St. Pierre: THE EFFECTS OF SYSTEM LATENCY, FREQUENCY, AND AMPLITUDE ON SIMULATOR SICKNESS IN A HELMET MOUNTED DISPLAY

Title: THE EFFECTS OF SYSTEM LATENCY, FREQUENCY, AND AMPLITUDE ON SIMULATOR SICKNESS IN A HELMET MOUNTED DISPLAY

Dissertation Defense
9:00am, Tuesday, November 20th, Room 419 Brackett Hall

Dr. Eric Muth (advisor)
Dr. Richard Tyrrell (committee member), Dr. Chris Pagano (committee member), and Dr. Adam Hoover (committee member)

Abstract:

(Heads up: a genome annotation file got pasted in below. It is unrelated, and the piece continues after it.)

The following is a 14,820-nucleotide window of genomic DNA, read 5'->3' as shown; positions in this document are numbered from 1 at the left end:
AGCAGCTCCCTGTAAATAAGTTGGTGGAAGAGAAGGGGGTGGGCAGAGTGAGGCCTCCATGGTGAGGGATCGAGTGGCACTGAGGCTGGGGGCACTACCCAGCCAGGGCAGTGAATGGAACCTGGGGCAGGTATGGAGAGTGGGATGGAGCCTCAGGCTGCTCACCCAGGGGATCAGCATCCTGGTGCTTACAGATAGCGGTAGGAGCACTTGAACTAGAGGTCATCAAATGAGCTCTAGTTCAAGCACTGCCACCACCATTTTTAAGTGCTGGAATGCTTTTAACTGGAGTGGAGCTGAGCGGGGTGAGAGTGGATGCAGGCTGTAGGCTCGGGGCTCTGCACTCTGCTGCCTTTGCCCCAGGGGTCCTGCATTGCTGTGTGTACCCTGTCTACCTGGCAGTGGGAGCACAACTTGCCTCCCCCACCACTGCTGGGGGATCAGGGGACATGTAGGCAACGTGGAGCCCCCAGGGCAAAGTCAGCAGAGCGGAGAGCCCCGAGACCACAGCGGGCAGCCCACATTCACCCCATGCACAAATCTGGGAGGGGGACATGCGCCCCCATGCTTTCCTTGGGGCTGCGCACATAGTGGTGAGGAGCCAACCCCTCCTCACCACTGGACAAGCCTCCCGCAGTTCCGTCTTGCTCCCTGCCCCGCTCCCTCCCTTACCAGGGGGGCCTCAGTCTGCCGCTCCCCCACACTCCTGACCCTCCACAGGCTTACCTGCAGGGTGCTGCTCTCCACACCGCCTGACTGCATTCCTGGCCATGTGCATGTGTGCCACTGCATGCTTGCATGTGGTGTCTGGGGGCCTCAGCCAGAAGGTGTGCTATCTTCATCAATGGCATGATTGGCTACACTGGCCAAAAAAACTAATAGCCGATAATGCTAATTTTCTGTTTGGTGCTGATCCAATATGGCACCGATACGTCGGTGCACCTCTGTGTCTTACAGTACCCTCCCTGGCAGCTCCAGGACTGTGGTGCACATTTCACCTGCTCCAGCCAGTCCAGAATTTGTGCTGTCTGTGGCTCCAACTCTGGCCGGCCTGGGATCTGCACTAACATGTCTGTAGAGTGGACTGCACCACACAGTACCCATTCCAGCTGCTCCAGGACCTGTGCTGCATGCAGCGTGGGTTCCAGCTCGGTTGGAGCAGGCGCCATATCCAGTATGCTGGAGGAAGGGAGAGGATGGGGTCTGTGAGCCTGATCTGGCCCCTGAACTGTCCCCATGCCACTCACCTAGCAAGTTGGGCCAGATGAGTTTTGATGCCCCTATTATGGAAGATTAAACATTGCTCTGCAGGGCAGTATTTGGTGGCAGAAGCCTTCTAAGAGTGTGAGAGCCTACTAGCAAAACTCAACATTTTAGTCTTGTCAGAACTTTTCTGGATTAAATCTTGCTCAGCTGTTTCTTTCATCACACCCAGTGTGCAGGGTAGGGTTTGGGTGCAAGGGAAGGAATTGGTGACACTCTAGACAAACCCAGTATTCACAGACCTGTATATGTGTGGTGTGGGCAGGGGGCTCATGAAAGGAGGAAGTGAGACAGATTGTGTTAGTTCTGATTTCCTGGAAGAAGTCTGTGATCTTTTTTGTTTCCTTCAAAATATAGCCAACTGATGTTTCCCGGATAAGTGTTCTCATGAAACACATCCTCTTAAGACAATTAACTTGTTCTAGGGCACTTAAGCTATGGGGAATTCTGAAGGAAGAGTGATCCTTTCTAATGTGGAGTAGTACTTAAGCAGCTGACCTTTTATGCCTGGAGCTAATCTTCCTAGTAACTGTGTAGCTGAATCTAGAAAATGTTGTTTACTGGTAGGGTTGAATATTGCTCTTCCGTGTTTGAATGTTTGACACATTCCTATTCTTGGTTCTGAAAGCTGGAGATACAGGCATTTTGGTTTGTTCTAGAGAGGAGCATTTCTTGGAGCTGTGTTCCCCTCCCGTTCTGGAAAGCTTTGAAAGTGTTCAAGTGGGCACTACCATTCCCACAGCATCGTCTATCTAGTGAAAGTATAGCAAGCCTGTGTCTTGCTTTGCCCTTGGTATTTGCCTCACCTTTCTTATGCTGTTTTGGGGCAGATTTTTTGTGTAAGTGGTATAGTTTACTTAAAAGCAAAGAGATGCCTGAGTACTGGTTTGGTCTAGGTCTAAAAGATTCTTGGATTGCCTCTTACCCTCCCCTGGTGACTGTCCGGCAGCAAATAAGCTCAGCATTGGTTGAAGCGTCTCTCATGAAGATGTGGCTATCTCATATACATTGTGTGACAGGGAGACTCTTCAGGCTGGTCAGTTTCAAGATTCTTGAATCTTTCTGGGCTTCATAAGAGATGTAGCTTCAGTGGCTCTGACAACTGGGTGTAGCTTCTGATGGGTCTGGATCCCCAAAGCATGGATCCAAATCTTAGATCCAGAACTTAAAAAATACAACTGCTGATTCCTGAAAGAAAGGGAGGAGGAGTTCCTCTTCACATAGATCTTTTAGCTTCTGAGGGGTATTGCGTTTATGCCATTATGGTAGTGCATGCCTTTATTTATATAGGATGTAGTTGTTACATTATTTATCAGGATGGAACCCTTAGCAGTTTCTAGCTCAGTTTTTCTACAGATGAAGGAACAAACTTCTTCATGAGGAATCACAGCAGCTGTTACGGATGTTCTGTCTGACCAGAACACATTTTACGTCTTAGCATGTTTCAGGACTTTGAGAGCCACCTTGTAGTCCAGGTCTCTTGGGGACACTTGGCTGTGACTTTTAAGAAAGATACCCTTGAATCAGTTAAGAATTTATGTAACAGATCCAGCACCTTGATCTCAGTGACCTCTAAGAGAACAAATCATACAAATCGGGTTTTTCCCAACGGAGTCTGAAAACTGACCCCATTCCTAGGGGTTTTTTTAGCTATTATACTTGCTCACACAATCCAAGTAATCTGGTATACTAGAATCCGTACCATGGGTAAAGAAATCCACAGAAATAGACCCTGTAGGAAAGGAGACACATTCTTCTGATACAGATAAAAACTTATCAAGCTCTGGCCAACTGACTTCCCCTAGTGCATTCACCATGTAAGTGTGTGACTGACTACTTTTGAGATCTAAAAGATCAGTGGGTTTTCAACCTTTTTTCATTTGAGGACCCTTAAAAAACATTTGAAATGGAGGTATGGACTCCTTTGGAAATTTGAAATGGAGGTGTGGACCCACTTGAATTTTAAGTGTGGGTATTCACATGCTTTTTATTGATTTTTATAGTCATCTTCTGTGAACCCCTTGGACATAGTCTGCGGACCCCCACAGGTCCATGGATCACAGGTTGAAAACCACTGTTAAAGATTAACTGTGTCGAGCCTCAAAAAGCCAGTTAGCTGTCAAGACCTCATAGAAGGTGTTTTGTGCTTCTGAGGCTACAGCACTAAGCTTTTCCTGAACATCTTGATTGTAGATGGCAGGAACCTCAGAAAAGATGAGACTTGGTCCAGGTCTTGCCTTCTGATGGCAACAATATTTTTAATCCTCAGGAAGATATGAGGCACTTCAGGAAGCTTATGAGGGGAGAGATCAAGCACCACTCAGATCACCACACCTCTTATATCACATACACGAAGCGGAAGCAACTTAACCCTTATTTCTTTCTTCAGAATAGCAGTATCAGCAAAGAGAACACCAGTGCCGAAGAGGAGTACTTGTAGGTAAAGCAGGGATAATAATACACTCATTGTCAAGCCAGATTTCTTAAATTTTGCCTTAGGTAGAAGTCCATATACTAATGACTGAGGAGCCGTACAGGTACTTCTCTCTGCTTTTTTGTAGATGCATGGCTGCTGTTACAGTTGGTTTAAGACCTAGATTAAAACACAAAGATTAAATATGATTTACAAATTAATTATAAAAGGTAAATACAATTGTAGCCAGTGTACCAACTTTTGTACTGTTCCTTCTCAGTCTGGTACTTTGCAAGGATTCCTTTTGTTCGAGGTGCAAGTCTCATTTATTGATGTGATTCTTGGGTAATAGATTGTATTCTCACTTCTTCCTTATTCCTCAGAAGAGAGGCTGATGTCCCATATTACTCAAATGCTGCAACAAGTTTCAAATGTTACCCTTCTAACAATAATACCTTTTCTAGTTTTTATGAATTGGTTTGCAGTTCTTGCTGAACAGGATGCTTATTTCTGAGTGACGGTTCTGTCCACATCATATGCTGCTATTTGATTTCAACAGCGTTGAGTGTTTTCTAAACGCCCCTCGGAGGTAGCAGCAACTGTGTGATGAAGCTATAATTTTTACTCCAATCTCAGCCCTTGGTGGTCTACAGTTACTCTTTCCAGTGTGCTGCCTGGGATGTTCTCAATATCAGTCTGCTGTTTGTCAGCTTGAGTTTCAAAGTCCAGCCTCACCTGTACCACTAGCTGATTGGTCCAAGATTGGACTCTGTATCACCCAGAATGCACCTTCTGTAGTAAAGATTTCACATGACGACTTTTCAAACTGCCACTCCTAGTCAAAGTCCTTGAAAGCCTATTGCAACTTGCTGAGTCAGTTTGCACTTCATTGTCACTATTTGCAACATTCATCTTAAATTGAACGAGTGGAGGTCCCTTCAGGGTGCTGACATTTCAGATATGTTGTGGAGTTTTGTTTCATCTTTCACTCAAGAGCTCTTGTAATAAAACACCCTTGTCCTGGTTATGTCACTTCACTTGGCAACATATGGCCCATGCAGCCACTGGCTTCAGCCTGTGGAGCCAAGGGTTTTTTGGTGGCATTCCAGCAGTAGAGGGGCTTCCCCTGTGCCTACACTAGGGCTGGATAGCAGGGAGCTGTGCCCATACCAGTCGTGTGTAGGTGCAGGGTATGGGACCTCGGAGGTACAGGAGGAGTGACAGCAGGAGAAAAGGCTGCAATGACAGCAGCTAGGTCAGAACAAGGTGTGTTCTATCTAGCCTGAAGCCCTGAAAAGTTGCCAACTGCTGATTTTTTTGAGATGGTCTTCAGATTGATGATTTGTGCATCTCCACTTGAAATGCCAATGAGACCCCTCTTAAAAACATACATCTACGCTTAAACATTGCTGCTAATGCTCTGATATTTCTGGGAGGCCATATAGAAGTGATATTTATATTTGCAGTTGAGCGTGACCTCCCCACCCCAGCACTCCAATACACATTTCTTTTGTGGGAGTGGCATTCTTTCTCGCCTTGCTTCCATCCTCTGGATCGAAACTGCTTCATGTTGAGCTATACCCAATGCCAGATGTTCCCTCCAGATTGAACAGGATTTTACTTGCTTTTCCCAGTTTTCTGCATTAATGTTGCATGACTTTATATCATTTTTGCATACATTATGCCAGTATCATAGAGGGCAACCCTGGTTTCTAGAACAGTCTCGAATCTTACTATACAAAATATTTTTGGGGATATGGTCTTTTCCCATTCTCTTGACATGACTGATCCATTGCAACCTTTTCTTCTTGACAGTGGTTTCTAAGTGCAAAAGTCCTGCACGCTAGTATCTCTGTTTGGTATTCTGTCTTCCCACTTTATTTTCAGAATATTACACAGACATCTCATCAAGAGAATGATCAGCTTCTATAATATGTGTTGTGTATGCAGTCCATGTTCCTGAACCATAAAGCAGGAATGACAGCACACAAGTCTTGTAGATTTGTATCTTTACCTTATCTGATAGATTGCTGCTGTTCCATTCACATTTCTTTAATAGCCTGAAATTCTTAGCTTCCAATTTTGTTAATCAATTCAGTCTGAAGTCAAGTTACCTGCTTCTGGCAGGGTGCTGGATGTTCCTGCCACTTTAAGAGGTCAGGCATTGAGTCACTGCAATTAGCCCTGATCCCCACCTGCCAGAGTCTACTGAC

The relationship between the occurrence of simulator sickness (SS) and several characteristics of latency (i.e., added latency, amplitude of latency, and frequency of latency) in a helmet-mounted display (HMD) were explored in this study. The experience of SS while using an HMD has often been attributed to system latency. These findings are typical in research where HMDs with head trackers are used. In studies without head trackers, a relationship between SS and system latency has not been observed. Wu et al. (2011) found varying amplitude of latency and frequency of latency in systems utilizing head trackers as sensors. The same variability was not found in systems using cameras as sensors. The current study explored the effects of added latency, amplitude of latency, and frequency of latency on the experience of SS in HMDs while viewing a real world scene. Participants wore a HMD and made multiple head movements while performing an object location task in the laboratory. Data sets were collected from 120 participants. Eleven participants withdrew prior to completion of the experiment. An independent sample t-test revealed a significant difference, t(58) = -2.86, p = 0.003, between SSQ peak scores in the presence of varying amplitude of latency and fixed amplitude of latency. In addition, an independent sample t-test revealed a significant difference, t(118) = -3.61, p < 0.001, between SSQ peak scores in the presence of 0.2 Hz frequency of latency and 0 Hz frequency of latency. Fisher's exact test revealed significantly more participants dropped out before completing the experiment because of the condition they were in, with the varying amplitude of latency condition having 7 out of the 11 drop outs in the study. The results of this study indicated that the elimination of varying amplitude of latency may lessen the experience of SS in HMDs. HMD systems should be developed in a way that minimizes sensor error, which was found by Wu et al. (2011) to be responsible for varying amplitude and frequency of latency. Further research should be performed to further explore main effects and any interaction between frequency and amplitude of latency in an HMD and the experience of SS.

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